SLE (Systemic Lupus Erythematosus), often called as Lupus, is an autoimmune disease, which could potentially involve various organs of the body like skin, blood vessels, bones, kidneys, lungs, heart, nervous system. It is a chronic disease in which the over-activeimmunity attacks its own body cells, misinterpreting them as foreign cells due to which immune system starts producing antibodies (known as Anti Nuclear Antibodies – ANA) against the body’s own protein cells.

The word Lupus means Wolf in Latin. This term was coined in mid 19th century, assuming it to be occurring due to wolf-bite, resembling the erythematic eruptions due to wolf bite.


Gender: SLE is found more predominantly in females than males. Girls are affected more commonly, ratio of 4:1.
Age group: Affects young adults more commonly, in the age group of 10-40.
Women in child-bearing age more affected. Women especially in the age group of 15-44.
Race: Asians, Africans and Americans are at a greater risk of suffering from SLE

Types of SLE:

  1. Systemic Lupus Erythematosus (SLE): It is the commonest form of SLE. In this type of SLE, various body organs are affected. E.g. Kidney, heart, CNS, bones, etc.
  2. Discoid Lupus: It is also known as Chronic Cutaneous SLE Erythematosus. In this form of SLE, the disease is restricted only to the skin, giving rise to “discoid rash” which is a raised, scaly and red eruptions. They usually don’t itch.
  3. Drug Induced SLE : Anti psychotic drugs like Chlorpromazine and antibiotics like Minocycline are known to induce SLE. Withdrawing these medicines usually resolves the case.

Causes of SLE:

The exact cause of SLE is not yet fully known. The disease is genetic in nature but it can also get triggered by other factors like hormones and environment.

Symptoms of SLE:

  1. Weakness/fatigue – feeling tired all the time
  2. Joint pain – Pain, stiffness and/or swelling in any of the joints. Frequently affected joints are – fingers, wrists, knees, etc. Swelling in feet, hands, legs and/or under eyes may be noticed.
  3. Unexplained fever – Low-grade fever due to the underlying inflammation. Fever of unknown origin, without any relevant cause.
  4. Butterfly shaped rash on the face – The malar rash is found in 50% of patients of SLE. The typical rash covers bridge of the nose extending to both cheeks. Rash appears and worsens on exposure to sunlight as well as artificial light (photo-sensitivity)
  5. Raynaud’s phenomena – Fingers, toes or tip of nose may turn white/blue from cold or  stress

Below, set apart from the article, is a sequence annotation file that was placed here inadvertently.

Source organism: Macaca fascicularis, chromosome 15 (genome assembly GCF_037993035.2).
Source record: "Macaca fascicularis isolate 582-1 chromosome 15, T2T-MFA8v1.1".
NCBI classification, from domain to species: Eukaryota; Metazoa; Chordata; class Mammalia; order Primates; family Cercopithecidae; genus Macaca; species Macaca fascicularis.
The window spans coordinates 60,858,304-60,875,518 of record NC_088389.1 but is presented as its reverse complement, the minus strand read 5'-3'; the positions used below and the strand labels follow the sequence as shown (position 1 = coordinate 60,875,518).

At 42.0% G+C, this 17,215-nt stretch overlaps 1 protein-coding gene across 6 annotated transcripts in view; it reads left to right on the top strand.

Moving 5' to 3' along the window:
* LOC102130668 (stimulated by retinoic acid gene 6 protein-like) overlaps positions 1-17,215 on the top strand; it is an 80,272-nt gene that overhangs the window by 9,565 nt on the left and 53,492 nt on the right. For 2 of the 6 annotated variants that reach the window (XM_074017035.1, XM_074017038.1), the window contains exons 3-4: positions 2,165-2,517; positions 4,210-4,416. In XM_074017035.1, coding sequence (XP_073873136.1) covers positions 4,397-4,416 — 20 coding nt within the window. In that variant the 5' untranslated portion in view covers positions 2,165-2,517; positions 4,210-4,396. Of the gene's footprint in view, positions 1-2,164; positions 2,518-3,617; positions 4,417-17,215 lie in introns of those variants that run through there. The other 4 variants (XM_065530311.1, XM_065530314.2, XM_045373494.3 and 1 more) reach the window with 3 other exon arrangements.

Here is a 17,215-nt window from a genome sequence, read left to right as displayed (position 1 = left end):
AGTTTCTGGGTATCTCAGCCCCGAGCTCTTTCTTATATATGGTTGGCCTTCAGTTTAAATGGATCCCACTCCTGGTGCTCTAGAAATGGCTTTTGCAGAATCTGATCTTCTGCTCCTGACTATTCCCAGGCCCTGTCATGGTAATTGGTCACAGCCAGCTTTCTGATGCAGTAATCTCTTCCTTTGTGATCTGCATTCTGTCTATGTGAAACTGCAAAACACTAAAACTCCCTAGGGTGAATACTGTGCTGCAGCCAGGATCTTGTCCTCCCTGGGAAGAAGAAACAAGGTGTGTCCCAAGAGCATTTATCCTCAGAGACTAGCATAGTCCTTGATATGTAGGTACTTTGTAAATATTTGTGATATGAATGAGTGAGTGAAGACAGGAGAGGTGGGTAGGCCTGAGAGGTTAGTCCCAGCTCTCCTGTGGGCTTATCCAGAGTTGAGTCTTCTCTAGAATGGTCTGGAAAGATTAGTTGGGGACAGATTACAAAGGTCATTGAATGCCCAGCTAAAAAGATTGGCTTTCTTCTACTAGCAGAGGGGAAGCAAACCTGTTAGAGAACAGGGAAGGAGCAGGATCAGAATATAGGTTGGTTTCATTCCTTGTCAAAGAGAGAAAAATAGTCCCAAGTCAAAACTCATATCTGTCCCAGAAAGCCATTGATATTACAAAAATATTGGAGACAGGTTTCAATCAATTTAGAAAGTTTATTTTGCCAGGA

6. Hair loss – due to inflammation of skin and scalp. Hair becomes brittle and looks ragged.
  7. Anemia – low hemoglobin, low total blood volume
  8. Pleurisy – Chest pain especially on deep inspiration and shortness of breath
  9. Dryness of eyes, mouth and/or vagina

Diagnosis of SLE:

Diagnosis of SLE is very difficult because it tends to mimic many other chronic diseases like Rheumatoid Arthritis, fibromyalgia, Sjogren’s disease, etc. Also, the presentation of SLE varies from patient to patient and it varies from day to day in the same patient.

Diagnosis can be done on the following basis:

  1. ANA Test (Anti Nuclear Antibody) : This test is positive in almost 99% of SLE patients, although it may be negative in patients having discoid SLE. This test is not absolutely specific for SLE as it may come positive in other non SLE cases, e.g. in Rheumatoid Arthritis.
  2. Complete Blood Count (CBC) and ESR : SLE patients show reduced Hemoglobin, low platelet count and/or low white blood cell count. Elevated ESR is not specific to SLE.
  3. Kidney Function Test and Urine analysis : Increased protein in urine and cellular casts in urine is an indication of inflammation in the kidneys. S. Bilirubin and S. Creatinine may be high as well.
  4. DNA Binding Test : Antibodies to double stranded DNA are positive in SLE patients.

Conventional Treatment for SLE:

  1. NSAIDs (Non steroidal anti inflammatory drugs) such as Ibuprofen and Naproxen sodium are used to treat pain, swelling and inflammation in SLE patients.
  2. Anti malarial drugs such as hydroxychloroquine are known to control SLE, especially the discoid variety.
  3. Corticosteroids e.g.Prednisolone is the most commonly prescribed medicine in advanced cases of SLE. They suppress the inflammatory process but cause long term side effects like osteoporosis, weight gain, diabetes, etc.
  4. Immuno-suppressants like Tacrolimus, Methotraxate,etc can be given to control the flared up cases of SLE.

Homeopathic Treatment for SLE:

SLE is a chronic, autoimmune, constitutional disease wherein the body’s immune system is affected. The immune system is governed by various factors like environmental, genetic, physical, mental, hormonal, etc. Homeopathic medicines are basically aimed at treating the person suffering from SLE and not just the disease per se. Symptomatic relief can be achieved with homeopathy and it is strongly suggested.

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